YORK TOWNSHIP, YORK COUNTY, Pa. -- Some farmers across the area welcome the early warm weather to help with their crops but also worry if it will hold out.
In Lancaster County, one farmer rolls large amounts of sod, and in York County, another prunes his peach trees. Both are ahead of schedule.
"Most times, the grounds either frozen or covered in snow, so we're sitting inside, waiting for this kind of weather,” says Matt Wimer, the General Manager at Sporting Valley Turf Farms in Lancaster County.
Normally, Wimer must wait to harvest the turf but not now.
Workers steadily roll the grass thanks to the warmer weather.
"Anything this time of year is a step in the direction,” he adds.
Wimer can get a month’s head start rolling the sod which means his clients, some golf courses in the area, get their grass before the busy season starts making the courses green earlier than usual.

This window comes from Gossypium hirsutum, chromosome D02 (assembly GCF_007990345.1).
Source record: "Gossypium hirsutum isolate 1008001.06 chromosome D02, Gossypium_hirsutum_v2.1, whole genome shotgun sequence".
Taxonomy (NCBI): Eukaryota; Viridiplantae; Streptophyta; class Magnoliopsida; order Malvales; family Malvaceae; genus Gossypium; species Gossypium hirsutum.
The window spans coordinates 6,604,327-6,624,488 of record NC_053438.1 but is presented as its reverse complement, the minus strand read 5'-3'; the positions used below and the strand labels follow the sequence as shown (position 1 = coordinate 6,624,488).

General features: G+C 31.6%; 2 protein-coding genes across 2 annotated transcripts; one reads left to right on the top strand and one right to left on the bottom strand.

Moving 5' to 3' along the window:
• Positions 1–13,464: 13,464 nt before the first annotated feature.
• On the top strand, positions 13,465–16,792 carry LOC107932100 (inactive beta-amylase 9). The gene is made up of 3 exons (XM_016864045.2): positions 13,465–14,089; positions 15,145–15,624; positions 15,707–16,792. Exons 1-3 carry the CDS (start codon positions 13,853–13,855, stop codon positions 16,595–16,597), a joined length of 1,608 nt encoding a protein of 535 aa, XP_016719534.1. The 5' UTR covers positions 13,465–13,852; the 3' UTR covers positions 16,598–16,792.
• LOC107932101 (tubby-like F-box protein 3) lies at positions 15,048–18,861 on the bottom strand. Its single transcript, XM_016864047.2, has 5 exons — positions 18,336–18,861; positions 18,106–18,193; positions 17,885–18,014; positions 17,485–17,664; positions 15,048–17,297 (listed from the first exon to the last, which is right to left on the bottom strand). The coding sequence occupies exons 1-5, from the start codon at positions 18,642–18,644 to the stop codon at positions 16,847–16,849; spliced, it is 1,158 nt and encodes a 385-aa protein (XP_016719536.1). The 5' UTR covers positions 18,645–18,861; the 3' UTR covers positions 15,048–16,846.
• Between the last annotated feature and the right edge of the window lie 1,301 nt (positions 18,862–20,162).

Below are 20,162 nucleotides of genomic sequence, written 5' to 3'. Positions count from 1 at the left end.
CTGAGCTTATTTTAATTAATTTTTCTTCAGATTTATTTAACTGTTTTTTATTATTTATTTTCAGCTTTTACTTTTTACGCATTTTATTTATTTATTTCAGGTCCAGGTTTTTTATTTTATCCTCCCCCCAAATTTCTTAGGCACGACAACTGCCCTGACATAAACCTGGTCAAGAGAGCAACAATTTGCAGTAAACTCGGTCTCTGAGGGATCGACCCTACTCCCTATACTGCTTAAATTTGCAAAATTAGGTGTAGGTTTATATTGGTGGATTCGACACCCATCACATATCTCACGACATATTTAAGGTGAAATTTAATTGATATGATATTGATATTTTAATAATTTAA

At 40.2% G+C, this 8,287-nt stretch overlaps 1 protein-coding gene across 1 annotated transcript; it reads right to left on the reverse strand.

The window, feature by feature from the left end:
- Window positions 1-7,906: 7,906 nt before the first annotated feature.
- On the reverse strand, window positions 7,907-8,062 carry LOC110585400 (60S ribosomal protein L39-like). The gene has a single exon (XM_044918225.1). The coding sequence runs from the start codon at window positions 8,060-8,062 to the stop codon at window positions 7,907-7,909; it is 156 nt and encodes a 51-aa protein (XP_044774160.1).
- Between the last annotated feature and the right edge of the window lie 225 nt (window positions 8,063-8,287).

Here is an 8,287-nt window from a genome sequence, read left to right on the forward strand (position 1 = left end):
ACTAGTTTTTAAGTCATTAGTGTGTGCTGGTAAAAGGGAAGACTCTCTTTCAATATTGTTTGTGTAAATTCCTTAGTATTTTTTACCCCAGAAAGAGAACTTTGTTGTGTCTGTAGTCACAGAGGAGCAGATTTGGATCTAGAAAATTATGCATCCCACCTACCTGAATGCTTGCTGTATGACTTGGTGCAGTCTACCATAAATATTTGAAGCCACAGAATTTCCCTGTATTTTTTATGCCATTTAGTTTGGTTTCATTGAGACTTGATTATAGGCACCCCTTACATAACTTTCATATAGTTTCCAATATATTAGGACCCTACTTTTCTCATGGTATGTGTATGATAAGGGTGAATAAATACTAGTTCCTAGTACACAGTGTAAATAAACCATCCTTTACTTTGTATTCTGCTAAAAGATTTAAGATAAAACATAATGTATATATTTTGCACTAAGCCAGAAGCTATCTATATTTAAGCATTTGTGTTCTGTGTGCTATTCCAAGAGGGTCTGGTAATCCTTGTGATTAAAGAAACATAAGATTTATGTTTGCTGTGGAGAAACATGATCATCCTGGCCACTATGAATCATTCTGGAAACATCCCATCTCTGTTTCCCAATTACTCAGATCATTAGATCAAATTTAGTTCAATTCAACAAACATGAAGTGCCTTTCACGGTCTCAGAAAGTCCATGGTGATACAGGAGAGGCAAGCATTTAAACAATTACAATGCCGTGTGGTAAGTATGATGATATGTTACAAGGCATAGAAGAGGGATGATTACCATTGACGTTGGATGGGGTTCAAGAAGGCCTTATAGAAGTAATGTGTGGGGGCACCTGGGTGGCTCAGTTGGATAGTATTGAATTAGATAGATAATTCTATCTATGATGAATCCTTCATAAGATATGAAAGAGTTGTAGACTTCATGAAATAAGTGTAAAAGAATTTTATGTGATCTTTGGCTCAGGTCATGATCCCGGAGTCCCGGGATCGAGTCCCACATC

"This helps them out rather than being behind or everything being jammed into the beginning of April,” Wimer explains.
He says an early start is good for everyone, especially those who need extra time to lay sod. Because the grass isn’t as warm as it would be in the summer, you have a couple days before you have to lay it.
"Well, we’re ahead with our pruning,” said Ronald Markey, owner of Kenmar Farms in York Township, York County.
Markey welcomes the warmth too as he begins to prepare his peach and apple trees, but the warm temps must hold out or it could hurt the fruits.
"If we stay warm for the next two weeks, you're going to see these start to push. It won't make me nervous if it don't go back the other way,” Markey laughs.
If it stays warm, Markey says he must prune earlier than usual which is risky because those clipped parts of the trees can freeze if temperatures drop, and they haven’t dried out.
"It can freeze back into the wood and damage the wood,” he warns.
Besides the early sod rolling and peach pruning, there's another reason for farmers and gardeners to be happy about the weather:
This is the perfect soil to begin growing some of your crops because it’s dry, and when you pick it up, it falls apart in your hands. Those crops include onions, cabbage, lettuce, peas, and anything that will last if we get another cold spell.